A spelling mistake on a parking permit form left residents being ordered to pay for their parking in a rather more unconventional manner.
Scarborough Borough Council sent a form to households with instructions on how to request a new parking permit.
But while presumably they would have preferred payments to be made by 'cheque', a spelling error instead meant residents were told to "enclose a cheese made payable" to the council.
Twitter user @groveshall noticed the error and posted a photo of the letter on Twitter, remarking that "Spellcheck doesn't always work".
Other Twitter users also saw the funny side, with @R_Good4nuffinMP stating it was good to see the council "dealing with our money Caerphilly".
- Robert Goodfi££ (@R_Good4nuffinMP) March 29, 2015
Small mistakes can have big consequences
While we're sure this minor error will have no further repercussions (to date there have been no reports of the council being inundated with cheese-filled envelopes), this isn't always the case.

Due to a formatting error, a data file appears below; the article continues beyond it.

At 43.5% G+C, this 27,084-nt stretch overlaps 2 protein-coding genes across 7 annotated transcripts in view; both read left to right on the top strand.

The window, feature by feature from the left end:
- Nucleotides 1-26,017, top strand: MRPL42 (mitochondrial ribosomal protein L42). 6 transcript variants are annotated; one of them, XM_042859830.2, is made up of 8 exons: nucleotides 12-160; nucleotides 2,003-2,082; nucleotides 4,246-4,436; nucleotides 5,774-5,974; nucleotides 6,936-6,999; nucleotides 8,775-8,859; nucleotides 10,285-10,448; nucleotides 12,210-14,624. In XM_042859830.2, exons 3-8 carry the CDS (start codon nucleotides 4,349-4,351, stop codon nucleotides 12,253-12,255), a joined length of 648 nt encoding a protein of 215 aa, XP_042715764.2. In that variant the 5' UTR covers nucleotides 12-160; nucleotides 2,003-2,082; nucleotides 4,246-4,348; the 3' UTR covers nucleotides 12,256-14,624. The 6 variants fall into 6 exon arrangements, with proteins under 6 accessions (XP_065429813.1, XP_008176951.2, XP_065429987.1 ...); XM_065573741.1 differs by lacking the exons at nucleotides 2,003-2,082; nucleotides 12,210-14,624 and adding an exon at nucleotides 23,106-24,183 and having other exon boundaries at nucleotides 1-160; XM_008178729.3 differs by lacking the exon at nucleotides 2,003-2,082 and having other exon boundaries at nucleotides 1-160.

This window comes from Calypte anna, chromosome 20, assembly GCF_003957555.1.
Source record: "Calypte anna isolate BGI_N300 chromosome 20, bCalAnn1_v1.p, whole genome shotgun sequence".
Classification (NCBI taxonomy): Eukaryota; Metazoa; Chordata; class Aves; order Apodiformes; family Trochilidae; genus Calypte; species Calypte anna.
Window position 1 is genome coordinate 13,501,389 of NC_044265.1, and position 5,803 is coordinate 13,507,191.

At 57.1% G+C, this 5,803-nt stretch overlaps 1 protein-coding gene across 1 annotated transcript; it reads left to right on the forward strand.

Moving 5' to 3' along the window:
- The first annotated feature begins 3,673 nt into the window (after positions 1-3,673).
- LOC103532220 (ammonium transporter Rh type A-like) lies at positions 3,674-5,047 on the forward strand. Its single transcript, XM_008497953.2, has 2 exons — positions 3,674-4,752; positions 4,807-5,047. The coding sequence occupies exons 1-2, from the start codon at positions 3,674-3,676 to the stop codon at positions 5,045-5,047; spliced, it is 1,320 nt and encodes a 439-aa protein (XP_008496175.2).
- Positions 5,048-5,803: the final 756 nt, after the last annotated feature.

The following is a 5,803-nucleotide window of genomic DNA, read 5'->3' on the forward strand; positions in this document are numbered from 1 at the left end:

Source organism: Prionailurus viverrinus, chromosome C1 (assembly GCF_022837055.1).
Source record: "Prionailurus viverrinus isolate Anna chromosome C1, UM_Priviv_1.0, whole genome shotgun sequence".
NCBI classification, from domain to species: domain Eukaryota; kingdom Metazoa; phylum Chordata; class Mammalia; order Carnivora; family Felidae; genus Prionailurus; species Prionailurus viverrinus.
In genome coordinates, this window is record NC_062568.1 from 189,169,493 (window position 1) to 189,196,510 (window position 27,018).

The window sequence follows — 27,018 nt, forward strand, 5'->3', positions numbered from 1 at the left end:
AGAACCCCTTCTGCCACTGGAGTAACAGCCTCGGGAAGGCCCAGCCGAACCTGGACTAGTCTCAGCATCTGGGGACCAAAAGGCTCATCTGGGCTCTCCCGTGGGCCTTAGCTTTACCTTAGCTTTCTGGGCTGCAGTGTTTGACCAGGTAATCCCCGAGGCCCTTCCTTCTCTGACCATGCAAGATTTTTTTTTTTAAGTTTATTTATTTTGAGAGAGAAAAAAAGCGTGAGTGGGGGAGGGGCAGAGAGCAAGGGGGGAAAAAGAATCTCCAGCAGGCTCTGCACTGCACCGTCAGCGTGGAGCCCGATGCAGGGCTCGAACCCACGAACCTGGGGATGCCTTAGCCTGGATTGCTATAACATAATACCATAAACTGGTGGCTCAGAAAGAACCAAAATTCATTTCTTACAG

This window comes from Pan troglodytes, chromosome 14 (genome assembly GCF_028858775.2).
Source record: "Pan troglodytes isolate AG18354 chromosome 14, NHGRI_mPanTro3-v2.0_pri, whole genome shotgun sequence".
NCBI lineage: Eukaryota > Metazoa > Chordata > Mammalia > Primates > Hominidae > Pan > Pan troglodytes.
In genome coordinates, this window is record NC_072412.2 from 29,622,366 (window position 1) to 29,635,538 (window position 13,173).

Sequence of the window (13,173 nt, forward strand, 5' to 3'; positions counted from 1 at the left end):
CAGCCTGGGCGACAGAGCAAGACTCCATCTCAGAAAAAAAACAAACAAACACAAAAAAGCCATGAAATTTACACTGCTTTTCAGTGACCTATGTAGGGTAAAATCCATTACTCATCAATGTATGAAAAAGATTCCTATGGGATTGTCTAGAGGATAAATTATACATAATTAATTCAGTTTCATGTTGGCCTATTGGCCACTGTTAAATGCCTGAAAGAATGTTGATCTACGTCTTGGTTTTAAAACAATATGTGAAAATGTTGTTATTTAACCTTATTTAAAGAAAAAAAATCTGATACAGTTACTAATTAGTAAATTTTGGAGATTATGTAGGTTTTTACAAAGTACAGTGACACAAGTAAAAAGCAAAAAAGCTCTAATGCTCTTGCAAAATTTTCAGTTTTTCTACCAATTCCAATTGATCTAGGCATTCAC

In January, we reported the story of how a spelling mistake by Companies House forced a family engineering business under.
Taylor & Sons Ltd was a successful engineering firm in Cardiff, with 250 employees, when an administrative blunder by Companies House destroyed the business overnight.
The Metro reported that the problem arose when an administrative assistant was updating the details of a similar-sounding company that had been wound up. The real liquidated company was Taylor and Son Ltd in Manchester. The administrator confused the two firms, and mistakenly indicated that the Cardiff firm was in liquidation.
They corrected the mistake three days later, but by then the damage was already done. The details had been passed onto credit reference agencies, so their suppliers all believed that the company was going down the tubes.